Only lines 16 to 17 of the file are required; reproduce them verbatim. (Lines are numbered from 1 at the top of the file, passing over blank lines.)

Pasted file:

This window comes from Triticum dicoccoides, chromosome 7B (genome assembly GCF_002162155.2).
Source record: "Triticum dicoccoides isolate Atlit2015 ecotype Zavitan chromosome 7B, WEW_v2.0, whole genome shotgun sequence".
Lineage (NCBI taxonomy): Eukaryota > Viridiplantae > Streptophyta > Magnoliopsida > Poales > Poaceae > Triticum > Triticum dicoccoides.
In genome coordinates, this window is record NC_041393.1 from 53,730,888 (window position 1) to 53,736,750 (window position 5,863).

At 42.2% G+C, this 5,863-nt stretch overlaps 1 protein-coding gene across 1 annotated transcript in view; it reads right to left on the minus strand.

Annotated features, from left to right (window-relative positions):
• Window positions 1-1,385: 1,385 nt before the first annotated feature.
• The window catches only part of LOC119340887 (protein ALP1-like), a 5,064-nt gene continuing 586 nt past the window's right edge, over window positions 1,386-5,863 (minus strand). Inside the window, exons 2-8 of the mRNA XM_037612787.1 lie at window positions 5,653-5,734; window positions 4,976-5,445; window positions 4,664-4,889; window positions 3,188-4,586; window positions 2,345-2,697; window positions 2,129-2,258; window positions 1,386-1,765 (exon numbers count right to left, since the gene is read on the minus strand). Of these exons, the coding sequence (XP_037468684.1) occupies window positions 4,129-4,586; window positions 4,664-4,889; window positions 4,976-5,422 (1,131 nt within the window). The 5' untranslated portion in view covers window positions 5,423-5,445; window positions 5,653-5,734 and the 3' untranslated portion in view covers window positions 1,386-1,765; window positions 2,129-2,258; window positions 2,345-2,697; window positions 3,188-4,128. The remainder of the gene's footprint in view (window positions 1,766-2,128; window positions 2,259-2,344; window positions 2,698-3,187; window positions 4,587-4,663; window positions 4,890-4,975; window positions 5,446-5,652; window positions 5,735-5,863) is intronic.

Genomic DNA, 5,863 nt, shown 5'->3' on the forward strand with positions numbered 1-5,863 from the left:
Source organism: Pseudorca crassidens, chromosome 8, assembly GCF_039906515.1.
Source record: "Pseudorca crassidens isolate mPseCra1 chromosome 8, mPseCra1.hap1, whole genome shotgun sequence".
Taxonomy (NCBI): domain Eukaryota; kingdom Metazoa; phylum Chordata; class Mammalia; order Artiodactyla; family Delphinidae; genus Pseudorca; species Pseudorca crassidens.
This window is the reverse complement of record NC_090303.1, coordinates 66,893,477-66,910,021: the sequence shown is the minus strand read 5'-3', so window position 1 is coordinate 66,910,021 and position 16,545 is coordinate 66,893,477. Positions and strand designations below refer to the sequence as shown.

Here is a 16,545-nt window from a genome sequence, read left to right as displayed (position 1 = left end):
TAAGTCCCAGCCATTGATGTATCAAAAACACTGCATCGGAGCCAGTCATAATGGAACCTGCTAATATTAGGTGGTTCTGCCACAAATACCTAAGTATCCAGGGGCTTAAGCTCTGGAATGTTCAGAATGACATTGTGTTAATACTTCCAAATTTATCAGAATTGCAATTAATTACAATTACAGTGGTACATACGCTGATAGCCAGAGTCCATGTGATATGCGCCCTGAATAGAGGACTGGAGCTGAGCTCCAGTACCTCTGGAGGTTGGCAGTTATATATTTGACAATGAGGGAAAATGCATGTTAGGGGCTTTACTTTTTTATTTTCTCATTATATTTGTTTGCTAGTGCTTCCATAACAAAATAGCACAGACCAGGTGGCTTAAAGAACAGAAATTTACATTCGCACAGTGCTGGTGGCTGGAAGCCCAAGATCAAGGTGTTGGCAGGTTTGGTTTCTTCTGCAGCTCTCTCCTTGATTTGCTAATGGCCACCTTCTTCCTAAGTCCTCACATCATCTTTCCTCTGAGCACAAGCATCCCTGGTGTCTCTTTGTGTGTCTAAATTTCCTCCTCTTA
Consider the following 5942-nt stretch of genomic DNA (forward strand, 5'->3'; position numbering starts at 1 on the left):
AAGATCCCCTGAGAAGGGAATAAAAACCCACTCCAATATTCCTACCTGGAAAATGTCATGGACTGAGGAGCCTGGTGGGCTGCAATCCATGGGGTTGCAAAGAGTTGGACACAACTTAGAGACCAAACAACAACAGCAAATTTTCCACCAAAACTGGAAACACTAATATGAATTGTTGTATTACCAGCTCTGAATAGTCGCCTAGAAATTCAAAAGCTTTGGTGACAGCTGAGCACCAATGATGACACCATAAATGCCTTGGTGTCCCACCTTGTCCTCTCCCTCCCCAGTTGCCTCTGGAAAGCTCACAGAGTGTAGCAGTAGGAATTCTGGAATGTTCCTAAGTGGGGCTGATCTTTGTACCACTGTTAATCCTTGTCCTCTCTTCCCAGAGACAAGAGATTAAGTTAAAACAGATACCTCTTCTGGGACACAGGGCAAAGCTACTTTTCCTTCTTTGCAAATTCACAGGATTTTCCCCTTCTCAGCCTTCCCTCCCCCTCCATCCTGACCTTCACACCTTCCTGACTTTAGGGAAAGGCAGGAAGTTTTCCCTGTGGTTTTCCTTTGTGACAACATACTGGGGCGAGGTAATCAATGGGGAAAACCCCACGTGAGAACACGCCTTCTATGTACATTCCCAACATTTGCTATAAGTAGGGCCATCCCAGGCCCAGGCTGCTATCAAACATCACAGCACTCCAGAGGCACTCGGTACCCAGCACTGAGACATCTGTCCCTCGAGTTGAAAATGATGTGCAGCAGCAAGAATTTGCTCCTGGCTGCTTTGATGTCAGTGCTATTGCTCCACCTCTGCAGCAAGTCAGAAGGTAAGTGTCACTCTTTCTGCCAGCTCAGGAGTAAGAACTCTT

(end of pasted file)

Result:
Consider the following 5942-nt stretch of genomic DNA (forward strand, 5'->3'; position numbering starts at 1 on the left):
AAGATCCCCTGAGAAGGGAATAAAAACCCACTCCAATATTCCTACCTGGAAAATGTCATGGACTGAGGAGCCTGGTGGGCTGCAATCCATGGGGTTGCAAAGAGTTGGACACAACTTAGAGACCAAACAACAACAGCAAATTTTCCACCAAAACTGGAAACACTAATATGAATTGTTGTATTACCAGCTCTGAATAGTCGCCTAGAAATTCAAAAGCTTTGGTGACAGCTGAGCACCAATGATGACACCATAAATGCCTTGGTGTCCCACCTTGTCCTCTCCCTCCCCAGTTGCCTCTGGAAAGCTCACAGAGTGTAGCAGTAGGAATTCTGGAATGTTCCTAAGTGGGGCTGATCTTTGTACCACTGTTAATCCTTGTCCTCTCTTCCCAGAGACAAGAGATTAAGTTAAAACAGATACCTCTTCTGGGACACAGGGCAAAGCTACTTTTCCTTCTTTGCAAATTCACAGGATTTTCCCCTTCTCAGCCTTCCCTCCCCCTCCATCCTGACCTTCACACCTTCCTGACTTTAGGGAAAGGCAGGAAGTTTTCCCTGTGGTTTTCCTTTGTGACAACATACTGGGGCGAGGTAATCAATGGGGAAAACCCCACGTGAGAACACGCCTTCTATGTACATTCCCAACATTTGCTATAAGTAGGGCCATCCCAGGCCCAGGCTGCTATCAAACATCACAGCACTCCAGAGGCACTCGGTACCCAGCACTGAGACATCTGTCCCTCGAGTTGAAAATGATGTGCAGCAGCAAGAATTTGCTCCTGGCTGCTTTGATGTCAGTGCTATTGCTCCACCTCTGCAGCAAGTCAGAAGGTAAGTGTCACTCTTTCTGCCAGCTCAGGAGTAAGAACTCTT